Visual-Haptic Colocation In Robotic Rehabilitation Exercises Using A 2 D Augmented-Reality Display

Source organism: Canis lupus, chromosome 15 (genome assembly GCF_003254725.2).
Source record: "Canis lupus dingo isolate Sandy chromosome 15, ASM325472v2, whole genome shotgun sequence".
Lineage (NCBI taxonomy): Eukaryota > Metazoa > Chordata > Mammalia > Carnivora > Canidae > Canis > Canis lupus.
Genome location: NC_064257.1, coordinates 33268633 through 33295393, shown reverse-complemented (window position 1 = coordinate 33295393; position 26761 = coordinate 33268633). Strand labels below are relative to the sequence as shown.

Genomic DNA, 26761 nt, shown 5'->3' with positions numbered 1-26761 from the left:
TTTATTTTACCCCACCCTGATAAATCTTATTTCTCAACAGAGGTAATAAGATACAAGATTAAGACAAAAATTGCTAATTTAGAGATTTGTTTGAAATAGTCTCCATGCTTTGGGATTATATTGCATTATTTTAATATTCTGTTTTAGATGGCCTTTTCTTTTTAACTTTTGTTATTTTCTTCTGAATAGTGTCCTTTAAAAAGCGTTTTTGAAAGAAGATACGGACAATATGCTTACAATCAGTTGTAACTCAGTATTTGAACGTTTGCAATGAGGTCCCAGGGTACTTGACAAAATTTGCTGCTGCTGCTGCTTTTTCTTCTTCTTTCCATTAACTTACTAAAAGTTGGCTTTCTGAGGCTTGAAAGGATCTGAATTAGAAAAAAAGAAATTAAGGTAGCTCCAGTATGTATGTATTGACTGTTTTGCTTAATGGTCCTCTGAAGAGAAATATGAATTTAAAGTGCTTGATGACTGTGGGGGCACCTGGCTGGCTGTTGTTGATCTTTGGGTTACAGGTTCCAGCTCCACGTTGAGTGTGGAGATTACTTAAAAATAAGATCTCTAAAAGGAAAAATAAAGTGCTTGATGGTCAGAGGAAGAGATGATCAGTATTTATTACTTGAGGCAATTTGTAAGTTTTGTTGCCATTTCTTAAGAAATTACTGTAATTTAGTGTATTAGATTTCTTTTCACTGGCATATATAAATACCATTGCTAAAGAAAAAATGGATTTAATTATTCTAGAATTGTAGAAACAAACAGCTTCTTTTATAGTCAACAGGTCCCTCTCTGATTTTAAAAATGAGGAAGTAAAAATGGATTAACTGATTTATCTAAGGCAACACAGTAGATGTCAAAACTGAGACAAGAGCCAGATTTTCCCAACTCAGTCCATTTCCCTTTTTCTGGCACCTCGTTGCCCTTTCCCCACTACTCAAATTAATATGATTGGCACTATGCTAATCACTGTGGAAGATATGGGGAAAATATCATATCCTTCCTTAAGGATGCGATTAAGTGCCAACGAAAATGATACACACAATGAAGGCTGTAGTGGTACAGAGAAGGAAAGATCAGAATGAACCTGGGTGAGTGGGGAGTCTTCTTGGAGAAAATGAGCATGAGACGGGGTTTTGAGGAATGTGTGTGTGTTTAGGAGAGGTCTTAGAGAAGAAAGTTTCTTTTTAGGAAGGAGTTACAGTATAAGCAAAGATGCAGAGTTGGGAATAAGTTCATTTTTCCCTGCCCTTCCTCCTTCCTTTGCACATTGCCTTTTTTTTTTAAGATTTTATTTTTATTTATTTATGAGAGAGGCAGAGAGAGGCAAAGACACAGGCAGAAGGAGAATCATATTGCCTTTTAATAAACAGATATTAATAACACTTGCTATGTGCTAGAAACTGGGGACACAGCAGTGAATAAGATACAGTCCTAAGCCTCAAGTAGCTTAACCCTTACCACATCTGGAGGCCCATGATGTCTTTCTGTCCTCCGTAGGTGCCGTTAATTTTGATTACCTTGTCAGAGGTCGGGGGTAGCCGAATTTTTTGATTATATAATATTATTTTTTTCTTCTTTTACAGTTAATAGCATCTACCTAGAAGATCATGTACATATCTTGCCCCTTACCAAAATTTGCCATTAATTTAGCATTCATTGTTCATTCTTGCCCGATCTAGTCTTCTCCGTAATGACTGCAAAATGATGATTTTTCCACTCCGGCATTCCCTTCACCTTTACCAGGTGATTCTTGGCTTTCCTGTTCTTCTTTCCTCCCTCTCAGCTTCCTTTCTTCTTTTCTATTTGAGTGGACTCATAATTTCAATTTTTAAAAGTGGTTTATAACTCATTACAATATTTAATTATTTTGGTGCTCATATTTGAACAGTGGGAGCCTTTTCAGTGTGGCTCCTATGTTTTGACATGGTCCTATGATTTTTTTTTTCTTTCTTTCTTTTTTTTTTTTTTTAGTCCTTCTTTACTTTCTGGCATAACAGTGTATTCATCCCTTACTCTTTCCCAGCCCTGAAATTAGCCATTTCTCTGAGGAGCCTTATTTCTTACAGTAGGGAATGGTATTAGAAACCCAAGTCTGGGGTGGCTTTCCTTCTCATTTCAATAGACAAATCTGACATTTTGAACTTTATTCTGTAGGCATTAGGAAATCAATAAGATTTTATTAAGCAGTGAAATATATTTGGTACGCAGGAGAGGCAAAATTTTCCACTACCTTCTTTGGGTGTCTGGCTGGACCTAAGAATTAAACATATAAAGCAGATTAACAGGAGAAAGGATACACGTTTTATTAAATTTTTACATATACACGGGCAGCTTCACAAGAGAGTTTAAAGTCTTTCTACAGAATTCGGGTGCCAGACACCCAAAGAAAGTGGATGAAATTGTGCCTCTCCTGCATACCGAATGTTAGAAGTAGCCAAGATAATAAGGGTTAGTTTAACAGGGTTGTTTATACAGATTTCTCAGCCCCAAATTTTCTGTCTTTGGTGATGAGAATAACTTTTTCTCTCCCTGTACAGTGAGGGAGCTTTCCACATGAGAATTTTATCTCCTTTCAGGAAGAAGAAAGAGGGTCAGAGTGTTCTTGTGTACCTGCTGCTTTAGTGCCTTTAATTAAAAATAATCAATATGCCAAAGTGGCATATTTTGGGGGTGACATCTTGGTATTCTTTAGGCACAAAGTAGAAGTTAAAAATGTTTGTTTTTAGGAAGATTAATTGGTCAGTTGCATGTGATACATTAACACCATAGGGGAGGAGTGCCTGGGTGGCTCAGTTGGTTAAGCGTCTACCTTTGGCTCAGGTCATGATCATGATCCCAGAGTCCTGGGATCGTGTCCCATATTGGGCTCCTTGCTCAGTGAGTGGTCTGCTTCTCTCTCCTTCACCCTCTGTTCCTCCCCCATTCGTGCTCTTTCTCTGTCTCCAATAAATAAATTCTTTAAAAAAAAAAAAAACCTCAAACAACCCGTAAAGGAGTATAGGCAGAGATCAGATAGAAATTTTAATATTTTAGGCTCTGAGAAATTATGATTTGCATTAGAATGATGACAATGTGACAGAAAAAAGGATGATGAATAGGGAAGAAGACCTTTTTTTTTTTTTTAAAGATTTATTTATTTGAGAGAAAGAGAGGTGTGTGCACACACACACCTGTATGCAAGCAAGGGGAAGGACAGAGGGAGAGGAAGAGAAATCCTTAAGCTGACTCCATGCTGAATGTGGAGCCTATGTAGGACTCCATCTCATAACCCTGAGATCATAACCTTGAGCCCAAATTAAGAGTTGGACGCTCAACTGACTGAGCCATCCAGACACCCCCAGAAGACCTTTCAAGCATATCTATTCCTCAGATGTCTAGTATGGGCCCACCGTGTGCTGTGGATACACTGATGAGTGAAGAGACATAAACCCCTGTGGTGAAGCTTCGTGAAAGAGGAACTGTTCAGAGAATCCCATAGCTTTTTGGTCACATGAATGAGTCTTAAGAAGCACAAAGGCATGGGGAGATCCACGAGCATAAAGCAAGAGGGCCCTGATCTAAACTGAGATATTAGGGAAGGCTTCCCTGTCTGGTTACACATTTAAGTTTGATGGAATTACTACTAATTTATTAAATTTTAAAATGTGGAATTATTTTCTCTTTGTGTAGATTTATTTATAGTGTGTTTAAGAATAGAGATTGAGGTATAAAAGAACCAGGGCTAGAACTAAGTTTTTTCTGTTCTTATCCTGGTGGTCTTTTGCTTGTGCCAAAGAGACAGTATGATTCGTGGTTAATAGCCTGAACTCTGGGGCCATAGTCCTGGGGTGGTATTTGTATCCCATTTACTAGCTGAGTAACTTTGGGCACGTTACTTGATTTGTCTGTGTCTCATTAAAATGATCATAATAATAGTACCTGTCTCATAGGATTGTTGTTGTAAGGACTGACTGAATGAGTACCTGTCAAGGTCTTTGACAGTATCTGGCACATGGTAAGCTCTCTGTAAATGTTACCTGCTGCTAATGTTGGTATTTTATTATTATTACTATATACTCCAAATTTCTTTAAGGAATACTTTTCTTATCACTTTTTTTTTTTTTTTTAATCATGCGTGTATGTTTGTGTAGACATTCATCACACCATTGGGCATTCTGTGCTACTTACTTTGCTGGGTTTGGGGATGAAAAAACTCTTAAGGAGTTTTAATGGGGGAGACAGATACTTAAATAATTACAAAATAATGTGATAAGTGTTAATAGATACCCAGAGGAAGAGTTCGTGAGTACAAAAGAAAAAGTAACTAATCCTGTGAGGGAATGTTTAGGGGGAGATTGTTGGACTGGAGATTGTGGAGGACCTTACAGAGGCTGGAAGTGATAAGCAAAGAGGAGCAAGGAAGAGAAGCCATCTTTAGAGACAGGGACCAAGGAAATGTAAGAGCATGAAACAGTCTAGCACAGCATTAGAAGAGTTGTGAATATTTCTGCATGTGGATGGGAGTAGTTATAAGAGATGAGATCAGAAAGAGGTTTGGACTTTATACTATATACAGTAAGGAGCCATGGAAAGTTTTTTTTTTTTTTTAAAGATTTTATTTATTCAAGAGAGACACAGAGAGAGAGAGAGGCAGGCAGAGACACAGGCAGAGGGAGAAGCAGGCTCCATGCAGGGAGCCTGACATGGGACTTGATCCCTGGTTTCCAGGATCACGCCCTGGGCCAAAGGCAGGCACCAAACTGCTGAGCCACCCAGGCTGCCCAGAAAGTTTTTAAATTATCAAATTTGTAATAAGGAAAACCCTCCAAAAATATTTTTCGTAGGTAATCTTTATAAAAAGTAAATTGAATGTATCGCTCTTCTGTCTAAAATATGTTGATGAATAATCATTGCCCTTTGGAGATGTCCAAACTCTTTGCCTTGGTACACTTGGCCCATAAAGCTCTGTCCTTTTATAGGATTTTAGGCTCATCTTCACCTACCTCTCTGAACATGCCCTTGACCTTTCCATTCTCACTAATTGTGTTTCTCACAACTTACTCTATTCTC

Haptics-based Virtual Reality (VR) games have been found to be effective in rehabilitation from disability. Augmented Reality (AR) has gained traction in recent years in various domains including gaming, entertainment, and education. In this paper, we integrate spatial AR into robotic rehabilitation to provide colocation between visual and haptic feedback as a human user participates in a rehabilitative game. A comparison between the effectiveness of VR vs AR (i.e., non-colocation vs colocation of vision) is done. Spatial AR is the colocation of vision through the use of projection. Visual-Haptic colocation is the combination of spatial AR and haptic interaction. We also compare each visualization technique in the absence and presence of haptic feedback and cognitive loading (CL) for the human user. The system was evaluated by having 10 able-bodied participants do all 8 different conditions lasting approximately 3 minutes per condition. The results show that spatial AR (corresponding to colocation of visual frame and hand frame) leads to the best user performance when doing the task regardless of the presence or the absence of haptics. It is also observed that for users undergoing cognitive loading, the combination of spatial AR and haptics produces the best result in terms of task completion time.